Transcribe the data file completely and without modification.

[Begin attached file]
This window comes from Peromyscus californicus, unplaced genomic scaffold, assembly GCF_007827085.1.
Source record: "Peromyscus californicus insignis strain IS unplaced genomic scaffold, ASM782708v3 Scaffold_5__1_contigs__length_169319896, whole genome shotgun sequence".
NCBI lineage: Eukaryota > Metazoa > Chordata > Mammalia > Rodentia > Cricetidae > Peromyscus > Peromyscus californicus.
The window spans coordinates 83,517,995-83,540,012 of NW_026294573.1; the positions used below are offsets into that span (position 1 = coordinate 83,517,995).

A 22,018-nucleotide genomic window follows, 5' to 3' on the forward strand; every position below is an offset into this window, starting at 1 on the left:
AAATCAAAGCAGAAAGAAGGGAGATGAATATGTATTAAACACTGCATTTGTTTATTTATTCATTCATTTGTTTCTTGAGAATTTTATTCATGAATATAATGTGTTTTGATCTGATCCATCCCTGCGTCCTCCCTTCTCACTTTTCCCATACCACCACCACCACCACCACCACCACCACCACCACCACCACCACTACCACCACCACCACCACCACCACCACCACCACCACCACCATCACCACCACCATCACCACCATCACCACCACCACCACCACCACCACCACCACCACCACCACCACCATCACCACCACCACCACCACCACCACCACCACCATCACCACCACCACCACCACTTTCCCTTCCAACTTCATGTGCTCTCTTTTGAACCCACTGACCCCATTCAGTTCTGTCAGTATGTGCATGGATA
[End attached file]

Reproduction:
This window comes from Peromyscus californicus, unplaced genomic scaffold, assembly GCF_007827085.1.
Source record: "Peromyscus californicus insignis strain IS unplaced genomic scaffold, ASM782708v3 Scaffold_5__1_contigs__length_169319896, whole genome shotgun sequence".
NCBI lineage: Eukaryota > Metazoa > Chordata > Mammalia > Rodentia > Cricetidae > Peromyscus > Peromyscus californicus.
The window spans coordinates 83,517,995-83,540,012 of NW_026294573.1; the positions used below are offsets into that span (position 1 = coordinate 83,517,995).

A 22,018-nucleotide genomic window follows, 5' to 3' on the forward strand; every position below is an offset into this window, starting at 1 on the left:
AAATCAAAGCAGAAAGAAGGGAGATGAATATGTATTAAACACTGCATTTGTTTATTTATTCATTCATTTGTTTCTTGAGAATTTTATTCATGAATATAATGTGTTTTGATCTGATCCATCCCTGCGTCCTCCCTTCTCACTTTTCCCATACCACCACCACCACCACCACCACCACCACCACCACCACCACCACTACCACCACCACCACCACCACCACCACCACCACCACCACCATCACCACCACCATCACCACCATCACCACCACCACCACCACCACCACCACCACCACCACCACCACCATCACCACCACCACCACCACCACCACCACCACCATCACCACCACCACCACCACTTTCCCTTCCAACTTCATGTGCTCTCTTTTGAACCCACTGACCCCATTCAGTTCTGTCAGTATGTGCATGGATA